Skip to comments.The curious grammar of police shootings
Posted on 07/14/2014 5:59:32 PM PDT by Second Amendment First
Youre probably familiar with the weaselly way politicians tend to apologize when theyve been caught red-handed. The most famous example is the use of the line, mistakes were made. Use of the passive voice in an admission of wrongdoing has become so common that the political consultant William Schneider suggested a few years ago that it be referred to as the past exonerative tense.
Youll often see a similar grammatical device when a police officer shoots someone. Communications officers at policy agenies are deft at contorting the English language to minimize culpability of an officer or of the agency. So instead of . . .
. . . Mayberry Dep. Barney Fife shot and killed a burglary suspect last night . . .
Youll see . . .
. . . last night, a burglary suspect was shot and killed in an officer-involved shooting.
Its a way of describing a shooting without assigning responsibility. Most police departments do this. But we can take a few recent examples from the Los Angeles Police Department. Here, for example, is how the LAPD describes a typical shooting that does not involve a police officer:
On February 10, 2014, around 6:10 p.m., the victim was in the parking lot in the 13640 block of Burbank Boulevard, to the rear, when he was confronted by the suspect. The suspect produced a semi-automatic handgun and fired numerous times striking the victim in the torso.
Note the active voice. We have a clear subject, verb, and direct object. Contrast that with how the LAPD has described a few recent shootings by LAPD officers:
(Excerpt) Read more at washingtonpost.com ...
When the officers arrived they were confronted by a Hispanic male armed with a sword. The officers attempted to take the suspect into custody by using a taser but it was ineffective. The suspect then ran towards the officers still armed with the sword and an officer-involved-shooting occurred.
“The milk spilled.”
A mom and three kids were killed by an SUV...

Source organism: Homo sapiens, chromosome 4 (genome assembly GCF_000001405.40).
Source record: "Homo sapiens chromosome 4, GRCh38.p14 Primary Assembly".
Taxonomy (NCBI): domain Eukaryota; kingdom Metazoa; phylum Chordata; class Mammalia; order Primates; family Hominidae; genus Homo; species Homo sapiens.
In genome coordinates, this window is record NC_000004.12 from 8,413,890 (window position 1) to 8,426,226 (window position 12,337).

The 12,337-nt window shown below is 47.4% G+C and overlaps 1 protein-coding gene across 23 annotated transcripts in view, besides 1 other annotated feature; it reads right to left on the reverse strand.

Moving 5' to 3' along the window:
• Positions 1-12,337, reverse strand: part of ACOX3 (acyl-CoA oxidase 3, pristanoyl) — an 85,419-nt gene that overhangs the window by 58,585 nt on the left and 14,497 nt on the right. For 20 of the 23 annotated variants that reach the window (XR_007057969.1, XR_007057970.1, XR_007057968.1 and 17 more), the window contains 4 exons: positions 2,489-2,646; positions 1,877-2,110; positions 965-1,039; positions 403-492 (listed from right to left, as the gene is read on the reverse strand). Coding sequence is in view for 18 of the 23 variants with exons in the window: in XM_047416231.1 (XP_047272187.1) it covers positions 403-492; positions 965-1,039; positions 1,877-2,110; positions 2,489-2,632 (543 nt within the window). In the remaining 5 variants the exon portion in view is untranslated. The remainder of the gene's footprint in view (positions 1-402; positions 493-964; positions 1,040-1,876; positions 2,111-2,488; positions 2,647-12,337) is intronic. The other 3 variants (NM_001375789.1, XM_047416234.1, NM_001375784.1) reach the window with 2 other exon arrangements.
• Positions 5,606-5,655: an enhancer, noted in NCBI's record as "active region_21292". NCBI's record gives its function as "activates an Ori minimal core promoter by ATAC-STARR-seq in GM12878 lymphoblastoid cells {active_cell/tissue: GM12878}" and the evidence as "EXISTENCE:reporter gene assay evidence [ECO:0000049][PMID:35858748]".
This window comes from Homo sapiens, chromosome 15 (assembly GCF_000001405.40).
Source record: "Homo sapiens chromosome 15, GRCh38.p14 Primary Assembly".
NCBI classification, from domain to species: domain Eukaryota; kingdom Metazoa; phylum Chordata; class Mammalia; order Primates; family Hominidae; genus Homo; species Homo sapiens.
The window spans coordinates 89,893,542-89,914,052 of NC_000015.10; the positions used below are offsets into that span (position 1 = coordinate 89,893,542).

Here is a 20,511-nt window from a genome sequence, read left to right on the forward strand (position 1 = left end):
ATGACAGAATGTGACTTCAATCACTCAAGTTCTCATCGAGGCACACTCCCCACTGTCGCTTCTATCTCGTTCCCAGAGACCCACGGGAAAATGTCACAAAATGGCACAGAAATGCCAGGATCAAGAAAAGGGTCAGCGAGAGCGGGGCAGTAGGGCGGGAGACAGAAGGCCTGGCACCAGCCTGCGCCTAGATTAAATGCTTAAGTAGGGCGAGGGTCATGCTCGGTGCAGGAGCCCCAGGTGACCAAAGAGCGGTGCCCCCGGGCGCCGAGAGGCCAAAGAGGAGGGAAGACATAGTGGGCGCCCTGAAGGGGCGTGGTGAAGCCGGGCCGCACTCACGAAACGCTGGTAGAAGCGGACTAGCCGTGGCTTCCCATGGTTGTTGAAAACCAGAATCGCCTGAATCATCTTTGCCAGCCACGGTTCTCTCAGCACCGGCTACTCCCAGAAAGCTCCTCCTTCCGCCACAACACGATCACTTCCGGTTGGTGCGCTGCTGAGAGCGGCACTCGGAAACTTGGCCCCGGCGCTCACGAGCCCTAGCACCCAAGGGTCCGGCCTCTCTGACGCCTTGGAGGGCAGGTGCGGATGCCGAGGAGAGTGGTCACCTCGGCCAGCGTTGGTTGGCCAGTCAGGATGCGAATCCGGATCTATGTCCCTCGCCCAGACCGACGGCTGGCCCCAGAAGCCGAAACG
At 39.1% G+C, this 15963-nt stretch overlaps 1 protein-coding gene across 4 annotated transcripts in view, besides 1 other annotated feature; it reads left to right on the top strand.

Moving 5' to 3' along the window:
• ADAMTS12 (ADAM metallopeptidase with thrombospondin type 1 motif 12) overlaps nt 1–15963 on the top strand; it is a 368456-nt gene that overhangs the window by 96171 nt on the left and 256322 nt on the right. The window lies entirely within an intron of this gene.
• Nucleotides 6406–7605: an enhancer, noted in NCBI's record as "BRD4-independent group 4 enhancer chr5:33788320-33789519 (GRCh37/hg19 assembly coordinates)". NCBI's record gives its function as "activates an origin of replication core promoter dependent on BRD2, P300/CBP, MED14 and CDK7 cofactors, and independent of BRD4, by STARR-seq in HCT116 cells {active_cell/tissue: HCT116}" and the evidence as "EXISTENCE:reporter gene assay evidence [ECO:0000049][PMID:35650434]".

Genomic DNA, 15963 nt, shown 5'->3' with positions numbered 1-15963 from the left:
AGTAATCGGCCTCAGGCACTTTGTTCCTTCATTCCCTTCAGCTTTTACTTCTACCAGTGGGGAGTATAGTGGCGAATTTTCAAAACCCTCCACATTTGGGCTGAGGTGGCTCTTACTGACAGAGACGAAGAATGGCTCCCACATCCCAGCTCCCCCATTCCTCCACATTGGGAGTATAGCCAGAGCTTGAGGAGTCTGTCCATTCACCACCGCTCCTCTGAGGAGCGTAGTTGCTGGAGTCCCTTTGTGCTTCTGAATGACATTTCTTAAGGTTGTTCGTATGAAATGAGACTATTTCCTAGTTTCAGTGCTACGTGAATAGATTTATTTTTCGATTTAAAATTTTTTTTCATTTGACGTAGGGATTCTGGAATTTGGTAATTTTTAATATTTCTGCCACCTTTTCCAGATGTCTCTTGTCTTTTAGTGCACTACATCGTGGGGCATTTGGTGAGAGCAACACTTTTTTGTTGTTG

Spilled, the milk has.
The gun went off.
Two verbs you will hear ONLY in police reports:
“The victim was transported to the hospital...”
“He exited the vehicle...”
Drives me crazy!!
This might possibly be an important story, because here we have none other than the Washington Compost coming out against the way stories about police are written, in a way that casts doubt against the police. From one of the most lap-doggingest statist-quo go-go-government mouthpieces. So, either there’s a chink in the armor, or the WP is trying to undercut local police so as to have the Infallible Feds take over.
Is it me or does this guy look like Curly?
The media is completely complicit in these wordings, plagiarizing lazily police reports from their public affairs office.
All of this wouldnt be much more troubling than your typical grammatical ass-covering by other public officials if it werent for the fact that (a) were talking about people getting shot and killed, and (b) in most cases, the same police agencies engaging in linguistic gymnastics to publicly deflect responsibility for police shootings will inevitably be in charge of investigating the same officers for the same shootings.
Like Holder investigating Obama.
But right now, the media for the most part is pro-government and pro-law enforcement. Right now.
When/if a a conservative becomes POTUS, government once again becomes corrupt right down to LE.
This is the way they roll much of the time.
A side note, Obama and his administration have become so corrupt, and so disastrous on every level, it’s becoming difficult for the leftist media to continue to just ignore it and or make excuses for it. Some, not all, are actually turning on him in the wake of so many scandals and reckless policies.
A verb you will hear ONLY in military police reports:
“Un-ass the vehicle!”
"How strangely will the tools of a tyrant pervert the plain meaning of words!" --Samuel Adams, to John Pitts, 1776
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